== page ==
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Strengthening Title 44 part 3: Privacy


This is the third in a series of posts in which we elaborate on the reasons behind our recent recommendations for strengthening Title 44 of the U.S. Code.

We recommend strengthening the language of Title 44 to ensure the protection of the privacy of users of online government information.


Add a privacy provision for govinfo.gov

Add a privacy provision to §4101 (which defines the electronic directory and the system of online access — currently “govinfo.gov”). This provision would prohibit the use of technologies that track user individual-level activity. It would also prohibit GPO from cross-referencing any data gathered from web measurement and customization technologies against personally identifiable information to determine individual-level online activity, and from sharing any user data with other departments or agencies or non-government entities. It would also prohibit the use of third-party web measurement and customization technologies. Text for this section could be drawn from 5 USC 552a and from OMB memorandum M-10-22.

Current Law

Neither Chapter 19 nor Chapter 41 of Title 44 have any privacy provisions.

Some chapters of Title 44 explicitly refer to privacy protections provided in 5 USC 552a “Records maintained on individuals.”

Chapter 35 of Title 44 (“Coordination Of Federal Information Policy”) has a large section of privacy provisions — including agency websites (§3501 “Federal Management and Promotion of Electronic Government Services” popularly known as the “Paperwork Reduction Act”).


Our recommendation fills a gap in the current law by adding privacy protections to Chapter 41.

It has become commonplace for websites to track user behavior and for companies to build user profiles based on user browsing across different websites. It is essential to assure the general public that it can search, browse, acquire and use government information without being tracked or profiled. Existing law is designed to allow government agencies to use modern web technologies to customize the behavior of websites while preventing those agencies from tracking indvidual-level activities. Chapter 41, which enables govinfo.gov, does not explicitly cite those privacy protections.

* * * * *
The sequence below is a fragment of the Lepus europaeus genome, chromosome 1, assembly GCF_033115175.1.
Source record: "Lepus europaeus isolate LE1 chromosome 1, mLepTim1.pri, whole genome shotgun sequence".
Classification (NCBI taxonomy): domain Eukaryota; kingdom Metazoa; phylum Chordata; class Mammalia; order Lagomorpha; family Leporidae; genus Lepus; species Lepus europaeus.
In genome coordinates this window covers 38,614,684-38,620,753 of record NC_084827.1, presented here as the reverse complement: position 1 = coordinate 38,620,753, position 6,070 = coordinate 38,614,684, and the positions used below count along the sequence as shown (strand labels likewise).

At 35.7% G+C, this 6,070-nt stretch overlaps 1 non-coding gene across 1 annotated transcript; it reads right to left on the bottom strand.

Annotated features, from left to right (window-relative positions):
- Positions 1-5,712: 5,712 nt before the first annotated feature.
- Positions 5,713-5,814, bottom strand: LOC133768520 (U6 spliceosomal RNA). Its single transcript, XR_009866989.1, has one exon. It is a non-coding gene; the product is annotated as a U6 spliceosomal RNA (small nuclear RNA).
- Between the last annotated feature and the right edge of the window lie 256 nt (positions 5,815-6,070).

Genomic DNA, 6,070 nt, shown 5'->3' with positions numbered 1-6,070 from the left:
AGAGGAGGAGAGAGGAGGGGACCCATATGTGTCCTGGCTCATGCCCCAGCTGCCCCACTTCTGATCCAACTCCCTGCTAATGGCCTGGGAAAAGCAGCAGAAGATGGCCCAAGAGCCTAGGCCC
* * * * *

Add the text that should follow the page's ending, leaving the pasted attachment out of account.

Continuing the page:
Our recommendation would make it clear that GPO’s online services are covered by existing legislation by incorporating some of the language from 5 USC 552a and OMB’s website privacy guidance memorandum directly into Chapter 41.

Our recommendation would also go further than existing legislation and guidance by prohibiting GPO from using third-party web measurement and customization technologies on govinfo.gov. Such technologies (e.g., Google Analytics) allow third-parties (e.g., Google) to collect information as users browse, search and access information from a website such as govinfo.gov. As far as we can tell, the only third-party customization that GPO currently uses on govinfo.gov is an html5 javascript library from Google. But GPO does still use Google Analytics on the Catalog of Government Publications and on its FDLP website. By adding to Chapter 41 an explicit prohibition of the use of third-party measurement and customization technologies, govinfo.gov would have the strongest privacy protection of any government agency.


Our recommendation would have several positive effects.

  • It would make user-privacy an integral part of GPO’s online services.
  • Instead of relying on existing laws and guidance, it would explicitly include privacy protections in Chapter 41 so that GPO’s online service would have privacy protections even if other privacy protections in the U.S. Code are weakened.
  • It would go further than existing law by protecting users of GPO services from being tracked by third-party services.


James A. Jacobs, University of California San Diego
James R. Jacobs, Stanford University

CC BY-NC-SA 4.0 This work is licensed under a Creative Commons Attribution-NonCommercial-ShareAlike 4.0 International License.

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